If an experiment takes on the order of days to complete using traditional NMR, but in practice S/N considerations say that you only should need a few hours, then there is a huge advantage in implementing non-linear methods that allow that. So what is the problem? The main one is probably the "black-box" approach to data processing that is implemented in many cases to reduce the complexity of applying NMR, ideally to save time and to allow researchers to focus on the question they want to answer, not on technical details such as how to implement numerical algorithms. Applying non-linear sampling methods requires additional steps to set up the experiment in advance, and to process the data and interpret the results. Those details matter if you are e.g. organic chemist looking to obtain a spectrum as quickly as possible, ideally via automation.

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    $\begingroup$ I should add that NMR time is very expensive. Problems with experiment duration can also be circumvented by purchasing multiple instruments. Not so easy when each costs on the order of £millions. $\endgroup$
    – Buck Thorn
    Commented Oct 23, 2022 at 8:36
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    $\begingroup$ Right (+1), but let us focus on uniformly sampled data. This is my main concern with non-linearity of MaxEnt. If MaxEnt always change intensities in a non-linear fashion, then the reconstructed NMR intensities cannot be used for integration. What is the use then? This is what Hoch says, who is indeed a world expert in this field...however many others contest that MaxEnt is still useful. I know of a far simpler way of doing this, by a so-called power transform. It is "silently" applied in charged aerosol detectors of HPLC. You just raise the data to an integer power. $\endgroup$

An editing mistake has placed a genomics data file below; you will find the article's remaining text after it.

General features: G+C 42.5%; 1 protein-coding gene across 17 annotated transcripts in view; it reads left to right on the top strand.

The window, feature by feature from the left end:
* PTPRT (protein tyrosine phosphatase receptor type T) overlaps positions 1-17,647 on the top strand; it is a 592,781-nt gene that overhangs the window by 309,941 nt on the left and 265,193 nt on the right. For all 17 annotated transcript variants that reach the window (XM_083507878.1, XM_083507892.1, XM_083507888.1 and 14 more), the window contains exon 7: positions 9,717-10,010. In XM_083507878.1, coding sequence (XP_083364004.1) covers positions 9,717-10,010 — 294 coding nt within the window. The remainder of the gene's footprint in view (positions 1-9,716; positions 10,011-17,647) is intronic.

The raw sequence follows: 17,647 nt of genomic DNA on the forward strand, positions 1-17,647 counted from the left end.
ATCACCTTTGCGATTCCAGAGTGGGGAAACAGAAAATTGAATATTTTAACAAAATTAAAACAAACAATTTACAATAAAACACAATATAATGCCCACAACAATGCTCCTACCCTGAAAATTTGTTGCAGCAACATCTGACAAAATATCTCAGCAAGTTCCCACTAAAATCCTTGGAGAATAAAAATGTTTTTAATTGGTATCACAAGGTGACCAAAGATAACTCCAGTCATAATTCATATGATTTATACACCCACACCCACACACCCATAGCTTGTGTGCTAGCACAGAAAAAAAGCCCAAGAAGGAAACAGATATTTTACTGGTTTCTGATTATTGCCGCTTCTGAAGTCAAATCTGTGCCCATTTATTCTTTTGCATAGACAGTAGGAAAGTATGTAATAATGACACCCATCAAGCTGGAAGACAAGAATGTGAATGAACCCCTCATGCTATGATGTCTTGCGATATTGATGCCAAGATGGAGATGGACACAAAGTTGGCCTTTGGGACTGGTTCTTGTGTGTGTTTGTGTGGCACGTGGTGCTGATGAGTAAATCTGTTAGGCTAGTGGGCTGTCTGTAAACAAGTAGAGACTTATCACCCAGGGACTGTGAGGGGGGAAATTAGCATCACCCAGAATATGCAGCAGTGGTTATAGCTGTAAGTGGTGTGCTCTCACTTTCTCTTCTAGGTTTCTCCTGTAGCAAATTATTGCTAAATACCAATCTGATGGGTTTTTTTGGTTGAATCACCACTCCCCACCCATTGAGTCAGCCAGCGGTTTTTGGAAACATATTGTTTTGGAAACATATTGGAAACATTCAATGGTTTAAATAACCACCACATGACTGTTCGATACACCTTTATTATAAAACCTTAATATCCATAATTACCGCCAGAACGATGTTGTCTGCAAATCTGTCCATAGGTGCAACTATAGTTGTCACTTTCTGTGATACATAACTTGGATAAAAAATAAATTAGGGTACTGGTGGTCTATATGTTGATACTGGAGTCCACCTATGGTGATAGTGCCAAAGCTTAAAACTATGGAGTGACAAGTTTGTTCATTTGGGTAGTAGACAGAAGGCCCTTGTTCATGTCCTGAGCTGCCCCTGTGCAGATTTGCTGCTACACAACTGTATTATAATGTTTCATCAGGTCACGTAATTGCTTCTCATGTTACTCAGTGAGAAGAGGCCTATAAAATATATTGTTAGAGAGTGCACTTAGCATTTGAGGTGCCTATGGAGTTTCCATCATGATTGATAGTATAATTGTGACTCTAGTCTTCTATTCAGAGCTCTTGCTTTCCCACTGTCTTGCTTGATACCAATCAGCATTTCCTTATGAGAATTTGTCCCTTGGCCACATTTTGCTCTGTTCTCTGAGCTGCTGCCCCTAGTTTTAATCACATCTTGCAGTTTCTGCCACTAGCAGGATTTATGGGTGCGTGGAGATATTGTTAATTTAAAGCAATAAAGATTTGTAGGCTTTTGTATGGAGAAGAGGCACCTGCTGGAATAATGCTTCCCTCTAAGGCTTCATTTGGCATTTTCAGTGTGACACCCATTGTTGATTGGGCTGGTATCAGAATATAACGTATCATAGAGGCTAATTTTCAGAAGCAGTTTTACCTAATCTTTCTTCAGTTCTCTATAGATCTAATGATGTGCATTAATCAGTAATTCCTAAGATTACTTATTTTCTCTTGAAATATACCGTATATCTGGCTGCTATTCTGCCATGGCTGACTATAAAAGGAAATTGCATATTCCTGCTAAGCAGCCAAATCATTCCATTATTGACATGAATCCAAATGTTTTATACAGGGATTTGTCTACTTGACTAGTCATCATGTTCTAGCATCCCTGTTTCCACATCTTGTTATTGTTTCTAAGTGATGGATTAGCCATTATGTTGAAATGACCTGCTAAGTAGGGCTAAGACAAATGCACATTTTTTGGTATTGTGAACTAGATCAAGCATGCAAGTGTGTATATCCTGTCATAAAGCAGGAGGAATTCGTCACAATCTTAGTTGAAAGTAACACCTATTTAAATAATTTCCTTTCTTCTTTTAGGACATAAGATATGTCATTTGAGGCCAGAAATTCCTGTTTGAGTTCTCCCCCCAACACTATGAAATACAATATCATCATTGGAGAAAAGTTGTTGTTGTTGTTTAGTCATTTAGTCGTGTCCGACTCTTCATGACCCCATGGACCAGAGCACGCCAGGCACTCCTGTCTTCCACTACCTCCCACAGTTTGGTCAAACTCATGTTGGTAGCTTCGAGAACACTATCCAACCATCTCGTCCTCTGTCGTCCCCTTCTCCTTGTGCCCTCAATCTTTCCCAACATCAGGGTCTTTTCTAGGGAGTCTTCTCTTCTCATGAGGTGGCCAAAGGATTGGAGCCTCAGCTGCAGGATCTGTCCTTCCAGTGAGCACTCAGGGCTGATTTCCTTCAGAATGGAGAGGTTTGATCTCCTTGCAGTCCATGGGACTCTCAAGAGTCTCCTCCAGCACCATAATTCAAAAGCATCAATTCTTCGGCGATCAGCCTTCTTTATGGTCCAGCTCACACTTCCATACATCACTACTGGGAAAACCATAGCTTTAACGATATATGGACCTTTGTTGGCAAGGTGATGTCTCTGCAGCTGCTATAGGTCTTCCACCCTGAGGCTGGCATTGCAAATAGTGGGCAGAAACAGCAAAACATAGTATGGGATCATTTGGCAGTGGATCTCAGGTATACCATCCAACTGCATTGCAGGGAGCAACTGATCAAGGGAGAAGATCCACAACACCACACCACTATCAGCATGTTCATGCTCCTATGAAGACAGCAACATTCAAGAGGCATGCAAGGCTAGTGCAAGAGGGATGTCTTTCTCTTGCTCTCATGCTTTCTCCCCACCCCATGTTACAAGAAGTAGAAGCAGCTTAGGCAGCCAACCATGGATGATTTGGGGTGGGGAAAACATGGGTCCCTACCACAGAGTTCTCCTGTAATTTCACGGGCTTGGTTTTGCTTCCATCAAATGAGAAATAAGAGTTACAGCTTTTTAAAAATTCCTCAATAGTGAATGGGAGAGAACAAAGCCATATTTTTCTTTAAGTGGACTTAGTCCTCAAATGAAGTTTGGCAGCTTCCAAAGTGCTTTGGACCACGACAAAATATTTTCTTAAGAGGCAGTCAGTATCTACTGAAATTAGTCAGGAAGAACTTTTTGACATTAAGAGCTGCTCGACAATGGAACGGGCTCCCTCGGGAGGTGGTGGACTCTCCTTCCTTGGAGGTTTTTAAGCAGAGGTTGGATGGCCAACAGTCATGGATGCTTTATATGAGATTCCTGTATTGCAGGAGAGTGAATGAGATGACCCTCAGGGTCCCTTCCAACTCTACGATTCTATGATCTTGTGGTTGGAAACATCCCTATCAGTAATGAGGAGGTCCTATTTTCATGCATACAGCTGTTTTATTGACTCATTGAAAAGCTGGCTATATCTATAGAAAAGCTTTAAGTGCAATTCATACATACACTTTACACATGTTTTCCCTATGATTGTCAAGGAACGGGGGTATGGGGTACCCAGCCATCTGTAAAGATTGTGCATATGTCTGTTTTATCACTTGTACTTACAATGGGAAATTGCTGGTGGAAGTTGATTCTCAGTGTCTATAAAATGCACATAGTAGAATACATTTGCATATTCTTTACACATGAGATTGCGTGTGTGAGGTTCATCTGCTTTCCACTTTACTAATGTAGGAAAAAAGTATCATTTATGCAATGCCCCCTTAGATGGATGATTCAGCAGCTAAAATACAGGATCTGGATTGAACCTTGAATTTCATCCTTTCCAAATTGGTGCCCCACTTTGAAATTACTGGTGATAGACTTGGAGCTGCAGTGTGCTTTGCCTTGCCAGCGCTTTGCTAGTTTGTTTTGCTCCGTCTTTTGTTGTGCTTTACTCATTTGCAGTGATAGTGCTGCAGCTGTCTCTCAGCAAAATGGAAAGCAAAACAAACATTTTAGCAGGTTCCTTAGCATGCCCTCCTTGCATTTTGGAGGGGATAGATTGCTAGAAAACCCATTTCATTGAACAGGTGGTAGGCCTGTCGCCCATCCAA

– ACR
    Commented Oct 23, 2022 at 12:44
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    $\begingroup$ @AChem when it was first introduced the signal enhancement aspect of MaxEnt was emphasized, but the ability to apply it to nonlinearly sampled or truncated data is what sets it apart, typically when combined with the signal enhancement. For instance, you can sample nonlinearly where most of the signal in the time domain shows up (in the direct dimension early on, before relaxation dampens it), or simply until you feel sufficient s/n has been achieved (something that can be tricky otherwise in MD NMR). $\endgroup$
    – Buck Thorn
    Commented Oct 23, 2022 at 13:56
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    $\begingroup$ I first encountered MaxEnt as a routine available within a suite of advanced NMR processing tools written by Hoch and Stern (this would be the Cambridge Mass algorithm). I believe it still underlies the newer online versions (at UConn). Bruker has incorporated NUS as a standard tool into their software and there are non-standard add-ons that do not follow with Topspin written by 3rd parties, usually academics. $\endgroup$